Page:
Unfortunately, I climbed on and did not see any flagging. I went for another mile or so and found myself along the dam of the lake, where I realized I’d been earlier that day going the other direction. I started to really doubt my choice to continue. I saw a fisherman and asked him if he’d seen other runners heading this way. He said that he had and so I continued on (unknowingly going further and further off course.) Finally, after not seeing any flagging for another half a mile I turned back. It just didn’t feel right and I knew getting lost was the last thing I wanted to do as darkness would be approaching within the next couple hours and I didn’t want to get caught in the mountains without a cell phone or head lamp alone.
Just a few minutes after turning back I started to get worried. I was afraid by the time I got back to Emily’s aid station everyone would have gone home and I was worried I’d be stuck, lost and confused waiting for someone to find me. I tried to remain calm, but found my fears overtaking me and I started to tear up. Just then, I looked up and saw 3 men coming towards me! I was so relieved! One of them was my friend, David and I recognized his t-shirt as one of the volunteers from Emily’s aid station! He was with a runner who wasn’t feeling very well and that man’s friend, who had also jumped in to offer encouragement for the final stretch. They thought they were going the right way. We chatted about not seeing ribbons and they decided we should head on another path nearby. They told me my friends Sparkle and Jenny had also followed them up this path, so all of a sudden it seemed this might really be the right way after all! All I knew was that I was so relieved to not be all alone out in the mountains in unfamiliar territory again! I had people with me and I felt instantly happier and safer!
After another half an hour of not seeing any ribbons (or seeing Jenny and Sparkle) we all agreed we were lost. I noticed one of them had a cell phone and I asked if he had any coverage on it. He said he did and I asked if I could call my husband. I dialed his number and it rang but went to voice mail. I left a message and we continued to try and figure our way out of where we were. I’d gotten really turned around when the boys took me on the second path so I no longer knew the way back to Emily’s aid station, even and when I tried to get my Garmin to “go back to start” – it just froze and would not function properly, so it wasn’t much help.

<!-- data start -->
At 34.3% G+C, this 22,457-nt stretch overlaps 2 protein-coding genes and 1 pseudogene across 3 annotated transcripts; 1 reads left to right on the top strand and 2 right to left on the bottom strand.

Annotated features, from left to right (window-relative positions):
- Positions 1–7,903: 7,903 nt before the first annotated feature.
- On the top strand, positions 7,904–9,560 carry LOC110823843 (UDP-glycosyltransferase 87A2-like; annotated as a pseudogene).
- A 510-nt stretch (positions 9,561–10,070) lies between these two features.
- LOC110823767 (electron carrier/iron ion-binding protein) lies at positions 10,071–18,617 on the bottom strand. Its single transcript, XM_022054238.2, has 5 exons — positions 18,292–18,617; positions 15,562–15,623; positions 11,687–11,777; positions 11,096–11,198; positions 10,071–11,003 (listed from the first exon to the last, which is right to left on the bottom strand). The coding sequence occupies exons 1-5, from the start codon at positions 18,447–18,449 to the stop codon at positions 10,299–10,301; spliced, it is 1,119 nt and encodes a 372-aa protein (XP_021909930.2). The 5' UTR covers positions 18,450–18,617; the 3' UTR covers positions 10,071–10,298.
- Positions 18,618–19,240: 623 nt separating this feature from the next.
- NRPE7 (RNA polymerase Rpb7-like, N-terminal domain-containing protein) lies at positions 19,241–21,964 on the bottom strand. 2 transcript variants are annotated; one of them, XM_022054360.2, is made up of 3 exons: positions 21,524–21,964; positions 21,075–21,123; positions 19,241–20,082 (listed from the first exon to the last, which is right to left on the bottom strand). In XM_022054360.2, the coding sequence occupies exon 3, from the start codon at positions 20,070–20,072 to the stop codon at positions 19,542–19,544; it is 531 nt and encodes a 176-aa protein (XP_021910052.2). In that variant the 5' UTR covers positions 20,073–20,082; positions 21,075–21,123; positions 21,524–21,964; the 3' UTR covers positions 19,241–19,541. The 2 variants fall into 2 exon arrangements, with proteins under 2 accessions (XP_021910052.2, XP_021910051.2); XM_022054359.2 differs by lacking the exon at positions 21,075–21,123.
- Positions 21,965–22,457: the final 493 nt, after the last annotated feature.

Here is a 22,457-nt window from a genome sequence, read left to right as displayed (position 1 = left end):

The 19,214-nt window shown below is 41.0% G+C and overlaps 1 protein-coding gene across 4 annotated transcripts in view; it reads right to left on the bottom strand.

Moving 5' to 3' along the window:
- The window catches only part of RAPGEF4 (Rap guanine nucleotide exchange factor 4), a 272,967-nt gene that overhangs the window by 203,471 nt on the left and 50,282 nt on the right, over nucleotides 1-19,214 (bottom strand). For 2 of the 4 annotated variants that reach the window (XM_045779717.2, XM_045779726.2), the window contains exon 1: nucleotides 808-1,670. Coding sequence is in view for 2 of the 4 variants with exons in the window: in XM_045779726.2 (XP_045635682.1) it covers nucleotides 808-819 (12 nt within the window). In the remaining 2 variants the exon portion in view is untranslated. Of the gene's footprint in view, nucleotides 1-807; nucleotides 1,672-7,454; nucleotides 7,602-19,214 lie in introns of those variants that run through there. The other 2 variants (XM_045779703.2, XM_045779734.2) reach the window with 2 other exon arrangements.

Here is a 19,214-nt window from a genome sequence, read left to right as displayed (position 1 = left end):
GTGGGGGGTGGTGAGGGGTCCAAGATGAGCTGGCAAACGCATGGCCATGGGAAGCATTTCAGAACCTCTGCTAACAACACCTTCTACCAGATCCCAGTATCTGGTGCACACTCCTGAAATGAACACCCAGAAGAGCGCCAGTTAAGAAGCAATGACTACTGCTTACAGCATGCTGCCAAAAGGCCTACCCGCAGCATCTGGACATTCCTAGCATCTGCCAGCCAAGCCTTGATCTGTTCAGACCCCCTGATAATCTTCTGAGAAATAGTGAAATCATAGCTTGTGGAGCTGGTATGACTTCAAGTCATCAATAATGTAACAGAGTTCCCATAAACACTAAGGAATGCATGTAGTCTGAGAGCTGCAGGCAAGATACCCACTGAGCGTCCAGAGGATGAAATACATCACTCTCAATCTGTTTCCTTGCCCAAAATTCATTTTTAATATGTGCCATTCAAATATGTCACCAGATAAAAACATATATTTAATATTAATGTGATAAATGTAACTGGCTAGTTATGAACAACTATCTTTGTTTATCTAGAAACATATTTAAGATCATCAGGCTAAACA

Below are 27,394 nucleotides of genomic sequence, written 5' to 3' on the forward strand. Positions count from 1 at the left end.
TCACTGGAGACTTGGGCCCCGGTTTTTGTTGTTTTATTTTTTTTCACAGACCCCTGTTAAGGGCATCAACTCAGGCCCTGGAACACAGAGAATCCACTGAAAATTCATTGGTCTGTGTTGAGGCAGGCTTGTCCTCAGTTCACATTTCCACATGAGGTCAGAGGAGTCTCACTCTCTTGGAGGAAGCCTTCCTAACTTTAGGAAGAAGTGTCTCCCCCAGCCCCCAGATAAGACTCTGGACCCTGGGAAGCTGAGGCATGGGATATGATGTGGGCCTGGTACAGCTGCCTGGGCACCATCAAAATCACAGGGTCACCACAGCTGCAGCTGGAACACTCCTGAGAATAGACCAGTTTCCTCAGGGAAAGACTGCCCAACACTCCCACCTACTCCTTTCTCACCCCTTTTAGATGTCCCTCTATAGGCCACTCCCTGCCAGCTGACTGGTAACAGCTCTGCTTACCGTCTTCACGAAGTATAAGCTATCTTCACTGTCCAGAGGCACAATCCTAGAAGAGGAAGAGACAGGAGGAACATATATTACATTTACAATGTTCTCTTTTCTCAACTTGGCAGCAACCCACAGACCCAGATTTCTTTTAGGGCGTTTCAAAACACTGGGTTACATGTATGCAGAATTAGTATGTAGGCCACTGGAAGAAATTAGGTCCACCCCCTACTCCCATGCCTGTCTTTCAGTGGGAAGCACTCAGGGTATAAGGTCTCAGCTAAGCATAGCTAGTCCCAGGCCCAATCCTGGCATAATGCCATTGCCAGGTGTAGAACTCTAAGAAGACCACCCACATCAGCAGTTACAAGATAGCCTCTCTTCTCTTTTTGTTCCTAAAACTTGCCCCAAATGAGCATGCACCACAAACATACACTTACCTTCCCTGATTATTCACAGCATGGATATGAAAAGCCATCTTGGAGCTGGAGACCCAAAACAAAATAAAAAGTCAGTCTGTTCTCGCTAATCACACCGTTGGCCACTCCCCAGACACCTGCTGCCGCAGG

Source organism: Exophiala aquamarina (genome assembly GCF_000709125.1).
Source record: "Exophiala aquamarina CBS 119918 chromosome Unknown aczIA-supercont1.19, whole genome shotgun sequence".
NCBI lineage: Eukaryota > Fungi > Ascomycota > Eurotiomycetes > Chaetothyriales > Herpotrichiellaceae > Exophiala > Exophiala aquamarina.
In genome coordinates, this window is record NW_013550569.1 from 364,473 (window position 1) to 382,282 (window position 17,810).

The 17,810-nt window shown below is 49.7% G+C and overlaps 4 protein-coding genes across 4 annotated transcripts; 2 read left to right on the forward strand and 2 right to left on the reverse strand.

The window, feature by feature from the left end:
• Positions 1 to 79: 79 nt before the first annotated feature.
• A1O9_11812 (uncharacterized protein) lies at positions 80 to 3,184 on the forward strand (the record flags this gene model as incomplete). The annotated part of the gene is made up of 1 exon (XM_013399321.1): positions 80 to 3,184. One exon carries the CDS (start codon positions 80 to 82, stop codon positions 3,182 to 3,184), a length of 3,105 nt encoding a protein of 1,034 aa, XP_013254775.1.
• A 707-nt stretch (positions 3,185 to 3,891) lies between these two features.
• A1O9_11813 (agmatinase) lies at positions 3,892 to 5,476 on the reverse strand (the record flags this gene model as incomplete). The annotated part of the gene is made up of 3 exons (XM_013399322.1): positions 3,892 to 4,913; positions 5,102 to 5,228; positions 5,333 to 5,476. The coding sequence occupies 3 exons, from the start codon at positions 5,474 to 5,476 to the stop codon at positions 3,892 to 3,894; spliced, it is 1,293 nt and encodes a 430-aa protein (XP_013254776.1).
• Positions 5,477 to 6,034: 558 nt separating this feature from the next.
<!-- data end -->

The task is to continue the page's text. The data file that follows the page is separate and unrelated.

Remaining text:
After another half an hour of making no progress on finding the course, I asked to use the cell phone again, hoping to get Wayne to answer. Again, it went to voice mail. I dialed my own cell phone, then, knowing my 13 year old daughter had that one and I was hoping she could tell him and the race director that we were lost. But, that cell went straight to voice mail, too. Finally, the man mentioned that he had the race director’s number!!! He dialed it and Jeremy picked up (YAY!!!) They spoke for about twenty minutes with a bad connection, while the man tried to give our gps coordinates to him that he was finding by using an app on his phone at the same time. Jeremy tried to figure out where we were and how to guide us back to the proper path with that information. That was the most wonderful feeling when we realized that others knew we were lost, approximately where we were and we had some guidance again! We walked for another half an hour or so (the other runner was having stomach problems, was dehydrated (I shared my water with him) and he was having plenty of pain in his shins, so we slowly progressed towards the final aid station and were never so grateful to see the two ATV guys there manning it waiting for us!! I could have hugged them both!
I sat down on a log, looked at my Garmin and saw I’d made it 42.3 miles. It was 8:10 and the race cut off was 8:30 pm – and we still had over 5 miles to go to the finish line. It was an obvious decision to ask for a ride back at that point. There was just no way with the IT band seized up that I could have made it to the finish before the cut off (I mean 5 miles in 20 minutes would mean I’d probably be setting some kind of world record anyways!) and I knew it and accepted that. I was honestly just so grateful and thankful to know I was safe again and would see my husband and children soon.